Revisiting one of my 90s faves in the 21st century.
To avoid any disappointment, I’ll just start by relaying in full my in-depth review of this gig from my 2006 diary:
‘And, in other mystical news: I’ve just been to see Kula Shaker.’
Sorry. In truth, 2006 was turning out to be a very tumultuous year in my personal life, with the fallout from my relationship with Crush Boy of the previous year still bombarding me at every turn. I’ll talk about a bit more about that in my next gig post, but the upshot was that my mental health was taking a pounding, and my diary had become totally pre-occupied with dissecting every possible nuance of the situation.
The ‘mystical’ reference in my diary entry is due to the fact that I was in the middle of my phase of being interested in witchy things as detailed in my Mediaeval Baebes review, and the above line appeared after I’d detailed a tarot reading I’d just carried out in order to try and shed some light into my troubled mind. It’s safe to say, I was even more brooding and introspective than usual in this period of my life.
In such a case it’s something of a miracle that I made it out to see Kula Shaker at all, but I’d greatly enjoyed their recent Revenge of the King EP – so much so that it became my very first iTunes purchase! But just what was it like to be a Kula Shaker fan in the mid-2000s? There can be few bands who have weathered a harsher reception from the music press than Kula Shaker during their late 90s heyday. When they reformed after a five year hiatus to tour with a new album “Strangefolk” in 2006, the NME had this to say:
“For younger readers, Kula Shaker were eminently punchable mid-’90s toffs with an irritating line in Indian spirituality-obsessed psychedelia, and, in Crispian Mills, the most instantly hateworthy frontman who ever lived.”NME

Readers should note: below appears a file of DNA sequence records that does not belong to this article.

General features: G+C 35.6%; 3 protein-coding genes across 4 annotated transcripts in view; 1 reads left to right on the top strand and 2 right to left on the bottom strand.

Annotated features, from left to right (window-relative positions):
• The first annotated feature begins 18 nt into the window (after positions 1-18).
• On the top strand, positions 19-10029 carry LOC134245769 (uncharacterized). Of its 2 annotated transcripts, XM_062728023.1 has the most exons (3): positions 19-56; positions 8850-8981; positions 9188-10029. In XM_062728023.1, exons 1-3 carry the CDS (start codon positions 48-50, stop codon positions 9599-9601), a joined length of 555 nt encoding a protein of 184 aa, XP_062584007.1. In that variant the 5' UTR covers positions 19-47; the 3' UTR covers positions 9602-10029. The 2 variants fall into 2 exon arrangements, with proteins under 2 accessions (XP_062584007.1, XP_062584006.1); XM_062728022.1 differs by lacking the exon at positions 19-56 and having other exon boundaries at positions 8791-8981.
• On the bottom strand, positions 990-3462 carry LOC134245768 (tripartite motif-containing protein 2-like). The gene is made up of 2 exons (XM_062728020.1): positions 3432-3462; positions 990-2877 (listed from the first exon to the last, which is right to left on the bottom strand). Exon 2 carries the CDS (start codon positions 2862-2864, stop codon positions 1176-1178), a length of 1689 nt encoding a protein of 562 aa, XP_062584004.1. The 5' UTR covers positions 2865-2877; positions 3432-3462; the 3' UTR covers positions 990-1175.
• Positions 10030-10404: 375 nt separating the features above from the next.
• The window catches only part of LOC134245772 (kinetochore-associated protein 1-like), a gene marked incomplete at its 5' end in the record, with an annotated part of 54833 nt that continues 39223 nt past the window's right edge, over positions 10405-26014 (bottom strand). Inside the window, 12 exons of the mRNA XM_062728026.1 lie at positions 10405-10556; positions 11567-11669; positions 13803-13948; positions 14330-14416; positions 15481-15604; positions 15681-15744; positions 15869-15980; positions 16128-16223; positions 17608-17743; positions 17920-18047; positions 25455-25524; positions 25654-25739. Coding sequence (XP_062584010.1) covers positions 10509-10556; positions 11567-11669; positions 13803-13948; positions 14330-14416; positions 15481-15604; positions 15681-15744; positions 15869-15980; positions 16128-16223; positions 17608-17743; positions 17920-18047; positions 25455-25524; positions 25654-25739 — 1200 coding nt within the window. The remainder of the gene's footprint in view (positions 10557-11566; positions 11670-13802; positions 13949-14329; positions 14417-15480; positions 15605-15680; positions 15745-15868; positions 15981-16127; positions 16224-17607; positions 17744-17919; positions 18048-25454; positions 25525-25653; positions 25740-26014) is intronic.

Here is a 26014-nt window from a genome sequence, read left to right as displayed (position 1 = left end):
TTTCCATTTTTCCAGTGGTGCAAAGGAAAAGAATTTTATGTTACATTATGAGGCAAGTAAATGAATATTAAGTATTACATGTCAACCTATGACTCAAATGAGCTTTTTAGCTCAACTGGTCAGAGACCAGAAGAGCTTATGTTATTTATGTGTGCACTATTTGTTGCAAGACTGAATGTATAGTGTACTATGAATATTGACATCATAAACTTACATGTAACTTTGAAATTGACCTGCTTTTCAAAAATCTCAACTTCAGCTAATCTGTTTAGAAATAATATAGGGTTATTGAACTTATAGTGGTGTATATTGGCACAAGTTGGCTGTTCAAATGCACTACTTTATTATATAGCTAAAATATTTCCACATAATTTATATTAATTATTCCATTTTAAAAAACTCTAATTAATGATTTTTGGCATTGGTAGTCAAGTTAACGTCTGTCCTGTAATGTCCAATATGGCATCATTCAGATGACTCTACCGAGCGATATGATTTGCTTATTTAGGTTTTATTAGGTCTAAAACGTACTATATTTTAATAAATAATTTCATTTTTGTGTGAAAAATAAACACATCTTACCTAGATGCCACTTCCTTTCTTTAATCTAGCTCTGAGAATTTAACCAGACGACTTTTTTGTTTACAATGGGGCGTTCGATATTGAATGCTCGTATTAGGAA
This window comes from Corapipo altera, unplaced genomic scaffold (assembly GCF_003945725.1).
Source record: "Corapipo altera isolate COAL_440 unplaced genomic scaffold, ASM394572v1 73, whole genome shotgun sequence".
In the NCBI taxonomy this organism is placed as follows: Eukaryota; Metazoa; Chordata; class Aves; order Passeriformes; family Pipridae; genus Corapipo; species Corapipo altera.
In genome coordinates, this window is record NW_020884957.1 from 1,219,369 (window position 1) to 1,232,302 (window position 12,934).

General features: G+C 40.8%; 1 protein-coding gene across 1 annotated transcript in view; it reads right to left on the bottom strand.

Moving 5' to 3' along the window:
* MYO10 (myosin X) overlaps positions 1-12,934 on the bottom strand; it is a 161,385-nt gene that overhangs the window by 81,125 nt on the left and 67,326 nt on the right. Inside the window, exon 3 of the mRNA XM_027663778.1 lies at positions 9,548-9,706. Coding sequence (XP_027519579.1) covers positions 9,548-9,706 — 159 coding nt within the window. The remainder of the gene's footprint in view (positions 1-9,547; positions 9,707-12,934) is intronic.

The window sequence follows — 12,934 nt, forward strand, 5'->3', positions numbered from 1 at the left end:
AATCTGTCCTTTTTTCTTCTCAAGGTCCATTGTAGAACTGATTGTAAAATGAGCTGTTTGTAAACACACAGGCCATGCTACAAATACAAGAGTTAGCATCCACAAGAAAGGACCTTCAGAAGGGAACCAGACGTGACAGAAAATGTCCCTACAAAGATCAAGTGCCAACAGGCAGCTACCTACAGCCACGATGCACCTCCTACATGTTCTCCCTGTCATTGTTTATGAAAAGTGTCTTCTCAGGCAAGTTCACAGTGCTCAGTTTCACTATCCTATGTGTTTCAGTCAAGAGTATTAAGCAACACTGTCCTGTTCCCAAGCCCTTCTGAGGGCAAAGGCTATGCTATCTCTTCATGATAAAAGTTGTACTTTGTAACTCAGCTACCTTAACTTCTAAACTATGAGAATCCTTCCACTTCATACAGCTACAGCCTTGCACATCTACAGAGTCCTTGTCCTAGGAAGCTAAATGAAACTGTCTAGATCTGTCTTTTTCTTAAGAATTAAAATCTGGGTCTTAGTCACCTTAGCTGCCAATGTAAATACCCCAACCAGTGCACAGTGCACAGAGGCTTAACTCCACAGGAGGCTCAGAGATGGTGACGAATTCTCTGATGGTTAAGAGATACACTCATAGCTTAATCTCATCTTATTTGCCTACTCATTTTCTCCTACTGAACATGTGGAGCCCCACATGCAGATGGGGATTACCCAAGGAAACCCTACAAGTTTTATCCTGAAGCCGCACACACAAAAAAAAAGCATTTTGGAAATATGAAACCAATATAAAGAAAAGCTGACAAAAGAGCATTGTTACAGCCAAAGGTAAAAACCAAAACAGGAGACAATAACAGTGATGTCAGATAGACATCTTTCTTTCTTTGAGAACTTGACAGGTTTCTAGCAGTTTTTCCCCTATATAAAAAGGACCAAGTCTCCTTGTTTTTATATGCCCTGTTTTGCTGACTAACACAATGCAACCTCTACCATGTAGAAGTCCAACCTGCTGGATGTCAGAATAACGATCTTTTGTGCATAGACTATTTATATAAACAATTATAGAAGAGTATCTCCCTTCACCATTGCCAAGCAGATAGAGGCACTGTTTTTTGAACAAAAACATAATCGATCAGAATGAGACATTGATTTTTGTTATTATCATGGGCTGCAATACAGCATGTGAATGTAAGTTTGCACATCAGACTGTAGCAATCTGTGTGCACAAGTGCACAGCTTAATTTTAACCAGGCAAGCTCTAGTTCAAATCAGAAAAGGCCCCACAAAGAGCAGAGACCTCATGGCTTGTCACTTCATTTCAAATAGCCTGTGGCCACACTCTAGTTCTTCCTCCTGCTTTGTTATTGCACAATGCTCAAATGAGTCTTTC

What was it that made Kula Shaker so reviled? There was the fact that Crispian Mills came from a famous family, and had an upbringing that was a far cry from many of the indie bands of the day, for whom their working class background was worn like a badge of honour. We didn’t speak in terms of ‘privilege’ in the 90s as much as we do today, but it seems like this was exactly what the anti-Kula league were reacting to. But this to me is missing the point: while it’s definitely important to create opportunities in the arts for those who don’t have economic advantages, this is not going to be achieved by hurling abuse at those who do.
Then, there is Kula Shaker’s fixation on Indian mysticism – what today would be called ‘cultural appropriation’. But for me, having grown up in a variety of different countries and spent a large chunk of my childhood in a culture that I wasn’t born into, I have little time for the notion that we are all only allowed to create art or express ourselves according to the cultural norms of our direct ancestors.
However in 2006, none of this really mattered. The music press which had held so much sway in the 90s had become just one more whisper among many hundreds of voices online talking about music. Kula Shaker were on an independent label, and with their established fanbase, they could now make their living touring and releasing records regardless of press coverage.
And so we come to this gig. I’ve no doubt that this night at the Scala was a great one, but I’m also pretty sure that I didn’t throw myself into it with the complete sense of wild abandon that I had for earlier gigs such as the one at the Kentish Town forum in March 1999. Indeed, my one abiding memory from this gig was that I stood quite far back, leaning at some railings next to the stairs down to the standing area.
It would be a whole decade before I would see Kula Shaker again, for two marvelous gigs in 2016 – and rest assured, diligent reader, that I have full and detailed accounts in my diary to go on for those! But despite my scanty memories, I feel a little bit proud of myself for venturing out to see Kula Shaker this Spring evening in 2006. Because regardless of my troubled mind and dwindling obsession for music in 2006, I still made the effort to go out and see one of the greatest rock bands of the era.